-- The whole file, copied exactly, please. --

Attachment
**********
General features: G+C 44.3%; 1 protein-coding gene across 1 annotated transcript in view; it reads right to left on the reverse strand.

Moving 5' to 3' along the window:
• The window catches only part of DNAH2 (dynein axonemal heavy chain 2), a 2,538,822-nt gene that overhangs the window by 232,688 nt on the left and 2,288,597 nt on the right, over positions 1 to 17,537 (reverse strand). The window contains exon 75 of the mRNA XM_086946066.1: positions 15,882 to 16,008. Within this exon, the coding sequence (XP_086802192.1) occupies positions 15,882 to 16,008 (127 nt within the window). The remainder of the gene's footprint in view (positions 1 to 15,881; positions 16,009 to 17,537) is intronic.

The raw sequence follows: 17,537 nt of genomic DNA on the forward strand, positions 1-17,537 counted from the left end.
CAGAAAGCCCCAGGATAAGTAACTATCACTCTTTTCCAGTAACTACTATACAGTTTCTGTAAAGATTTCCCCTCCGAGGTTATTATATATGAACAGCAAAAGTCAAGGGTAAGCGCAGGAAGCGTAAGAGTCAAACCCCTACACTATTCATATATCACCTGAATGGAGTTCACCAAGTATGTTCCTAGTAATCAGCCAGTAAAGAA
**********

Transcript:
General features: G+C 44.3%; 1 protein-coding gene across 1 annotated transcript in view; it reads right to left on the reverse strand.

Moving 5' to 3' along the window:
• The window catches only part of DNAH2 (dynein axonemal heavy chain 2), a 2,538,822-nt gene that overhangs the window by 232,688 nt on the left and 2,288,597 nt on the right, over positions 1 to 17,537 (reverse strand). The window contains exon 75 of the mRNA XM_086946066.1: positions 15,882 to 16,008. Within this exon, the coding sequence (XP_086802192.1) occupies positions 15,882 to 16,008 (127 nt within the window). The remainder of the gene's footprint in view (positions 1 to 15,881; positions 16,009 to 17,537) is intronic.

The raw sequence follows: 17,537 nt of genomic DNA on the forward strand, positions 1-17,537 counted from the left end.
CAGAAAGCCCCAGGATAAGTAACTATCACTCTTTTCCAGTAACTACTATACAGTTTCTGTAAAGATTTCCCCTCCGAGGTTATTATATATGAACAGCAAAAGTCAAGGGTAAGCGCAGGAAGCGTAAGAGTCAAACCCCTACACTATTCATATATCACCTGAATGGAGTTCACCAAGTATGTTCCTAGTAATCAGCCAGTAAAGAA